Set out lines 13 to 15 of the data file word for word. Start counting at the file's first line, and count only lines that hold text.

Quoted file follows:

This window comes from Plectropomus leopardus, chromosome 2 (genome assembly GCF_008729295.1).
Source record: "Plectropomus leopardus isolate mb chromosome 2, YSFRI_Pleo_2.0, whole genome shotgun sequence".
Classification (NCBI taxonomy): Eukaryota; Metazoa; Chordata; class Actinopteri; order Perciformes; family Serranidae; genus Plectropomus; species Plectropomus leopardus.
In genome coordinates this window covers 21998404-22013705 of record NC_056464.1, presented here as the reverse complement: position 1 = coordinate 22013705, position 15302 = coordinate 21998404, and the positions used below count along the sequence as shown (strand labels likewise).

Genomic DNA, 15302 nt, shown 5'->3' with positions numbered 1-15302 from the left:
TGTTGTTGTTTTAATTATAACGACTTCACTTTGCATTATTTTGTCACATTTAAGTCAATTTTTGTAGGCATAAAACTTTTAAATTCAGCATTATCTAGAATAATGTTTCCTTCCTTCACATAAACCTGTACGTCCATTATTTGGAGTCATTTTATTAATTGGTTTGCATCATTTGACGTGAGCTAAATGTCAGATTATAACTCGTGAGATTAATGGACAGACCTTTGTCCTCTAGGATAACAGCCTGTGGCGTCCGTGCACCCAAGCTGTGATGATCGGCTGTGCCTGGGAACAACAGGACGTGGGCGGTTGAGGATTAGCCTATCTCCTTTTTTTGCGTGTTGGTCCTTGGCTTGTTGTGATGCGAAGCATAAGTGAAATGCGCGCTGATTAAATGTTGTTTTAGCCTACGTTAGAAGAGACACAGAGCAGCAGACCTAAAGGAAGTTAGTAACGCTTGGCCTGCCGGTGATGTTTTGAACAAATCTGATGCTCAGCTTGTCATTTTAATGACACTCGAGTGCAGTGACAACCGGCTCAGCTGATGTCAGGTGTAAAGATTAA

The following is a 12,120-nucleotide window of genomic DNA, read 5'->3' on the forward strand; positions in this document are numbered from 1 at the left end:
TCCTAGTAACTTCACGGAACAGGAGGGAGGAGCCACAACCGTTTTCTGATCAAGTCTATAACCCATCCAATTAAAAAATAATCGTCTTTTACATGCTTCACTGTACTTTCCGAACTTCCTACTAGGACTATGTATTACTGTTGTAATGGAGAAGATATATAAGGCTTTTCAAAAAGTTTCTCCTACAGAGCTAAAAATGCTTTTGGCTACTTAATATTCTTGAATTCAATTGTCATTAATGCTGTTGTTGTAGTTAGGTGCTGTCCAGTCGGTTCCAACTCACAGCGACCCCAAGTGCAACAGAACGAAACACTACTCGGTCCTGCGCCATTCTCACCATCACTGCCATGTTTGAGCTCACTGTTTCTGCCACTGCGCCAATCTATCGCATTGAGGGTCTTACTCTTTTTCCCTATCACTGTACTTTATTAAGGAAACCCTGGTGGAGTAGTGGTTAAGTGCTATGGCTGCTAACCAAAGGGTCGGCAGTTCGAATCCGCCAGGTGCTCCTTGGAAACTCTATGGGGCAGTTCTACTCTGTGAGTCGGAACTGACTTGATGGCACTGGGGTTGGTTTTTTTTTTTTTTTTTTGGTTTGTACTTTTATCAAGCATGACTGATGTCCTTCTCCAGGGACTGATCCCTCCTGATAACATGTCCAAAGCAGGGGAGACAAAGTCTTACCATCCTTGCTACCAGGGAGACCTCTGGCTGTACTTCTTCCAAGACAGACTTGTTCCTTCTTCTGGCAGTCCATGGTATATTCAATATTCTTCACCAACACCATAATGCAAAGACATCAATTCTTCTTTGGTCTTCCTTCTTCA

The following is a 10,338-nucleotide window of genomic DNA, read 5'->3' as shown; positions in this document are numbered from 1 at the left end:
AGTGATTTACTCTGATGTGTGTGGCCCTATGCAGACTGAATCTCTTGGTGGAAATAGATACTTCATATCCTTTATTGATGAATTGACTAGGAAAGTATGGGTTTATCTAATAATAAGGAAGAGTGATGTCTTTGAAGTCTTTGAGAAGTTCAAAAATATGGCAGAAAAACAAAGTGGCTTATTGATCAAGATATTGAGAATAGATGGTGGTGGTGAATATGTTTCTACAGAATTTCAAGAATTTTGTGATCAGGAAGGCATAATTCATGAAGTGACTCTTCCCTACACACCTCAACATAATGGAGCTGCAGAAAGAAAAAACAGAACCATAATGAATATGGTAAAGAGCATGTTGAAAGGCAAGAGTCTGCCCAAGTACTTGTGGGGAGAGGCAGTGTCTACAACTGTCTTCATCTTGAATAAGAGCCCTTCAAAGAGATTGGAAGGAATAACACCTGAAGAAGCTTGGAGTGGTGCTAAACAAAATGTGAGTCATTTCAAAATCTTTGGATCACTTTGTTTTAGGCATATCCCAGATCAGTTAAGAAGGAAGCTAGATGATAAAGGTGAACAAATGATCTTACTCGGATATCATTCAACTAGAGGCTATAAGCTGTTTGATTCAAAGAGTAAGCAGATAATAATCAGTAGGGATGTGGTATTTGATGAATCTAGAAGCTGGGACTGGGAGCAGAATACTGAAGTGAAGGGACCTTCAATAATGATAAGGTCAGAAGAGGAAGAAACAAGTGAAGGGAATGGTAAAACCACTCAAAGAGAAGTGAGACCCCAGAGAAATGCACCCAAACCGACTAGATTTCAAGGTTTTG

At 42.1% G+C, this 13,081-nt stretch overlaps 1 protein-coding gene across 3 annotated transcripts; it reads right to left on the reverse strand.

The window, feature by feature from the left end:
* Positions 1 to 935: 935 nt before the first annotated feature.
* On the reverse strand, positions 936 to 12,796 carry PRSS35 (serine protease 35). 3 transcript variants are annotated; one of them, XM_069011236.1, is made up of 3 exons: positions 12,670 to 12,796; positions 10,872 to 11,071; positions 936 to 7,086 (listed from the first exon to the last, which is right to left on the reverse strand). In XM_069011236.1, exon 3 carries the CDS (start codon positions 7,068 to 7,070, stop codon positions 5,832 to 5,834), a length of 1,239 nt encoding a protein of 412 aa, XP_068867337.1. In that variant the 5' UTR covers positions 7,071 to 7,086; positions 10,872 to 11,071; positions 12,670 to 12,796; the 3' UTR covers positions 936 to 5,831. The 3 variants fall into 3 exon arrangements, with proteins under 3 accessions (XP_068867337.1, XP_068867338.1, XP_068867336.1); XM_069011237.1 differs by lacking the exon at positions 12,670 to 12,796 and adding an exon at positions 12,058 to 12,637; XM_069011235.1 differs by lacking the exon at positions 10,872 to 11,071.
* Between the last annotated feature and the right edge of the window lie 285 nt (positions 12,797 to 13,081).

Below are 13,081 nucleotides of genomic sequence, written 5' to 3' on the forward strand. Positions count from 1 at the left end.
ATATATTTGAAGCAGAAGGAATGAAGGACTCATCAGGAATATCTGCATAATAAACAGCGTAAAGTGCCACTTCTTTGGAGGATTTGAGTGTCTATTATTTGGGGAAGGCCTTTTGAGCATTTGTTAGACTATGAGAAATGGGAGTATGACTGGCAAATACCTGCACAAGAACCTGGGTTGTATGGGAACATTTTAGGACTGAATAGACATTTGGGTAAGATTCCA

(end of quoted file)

* Positions 1 to 935: 935 nt before the first annotated feature.
* On the reverse strand, positions 936 to 12,796 carry PRSS35 (serine protease 35). 3 transcript variants are annotated; one of them, XM_069011236.1, is made up of 3 exons: positions 12,670 to 12,796; positions 10,872 to 11,071; positions 936 to 7,086 (listed from the first exon to the last, which is right to left on the reverse strand). In XM_069011236.1, exon 3 carries the CDS (start codon positions 7,068 to 7,070, stop codon positions 5,832 to 5,834), a length of 1,239 nt encoding a protein of 412 aa, XP_068867337.1. In that variant the 5' UTR covers positions 7,071 to 7,086; positions 10,872 to 11,071; positions 12,670 to 12,796; the 3' UTR covers positions 936 to 5,831. The 3 variants fall into 3 exon arrangements, with proteins under 3 accessions (XP_068867337.1, XP_068867338.1, XP_068867336.1); XM_069011237.1 differs by lacking the exon at positions 12,670 to 12,796 and adding an exon at positions 12,058 to 12,637; XM_069011235.1 differs by lacking the exon at positions 10,872 to 11,071.
* Between the last annotated feature and the right edge of the window lie 285 nt (positions 12,797 to 13,081).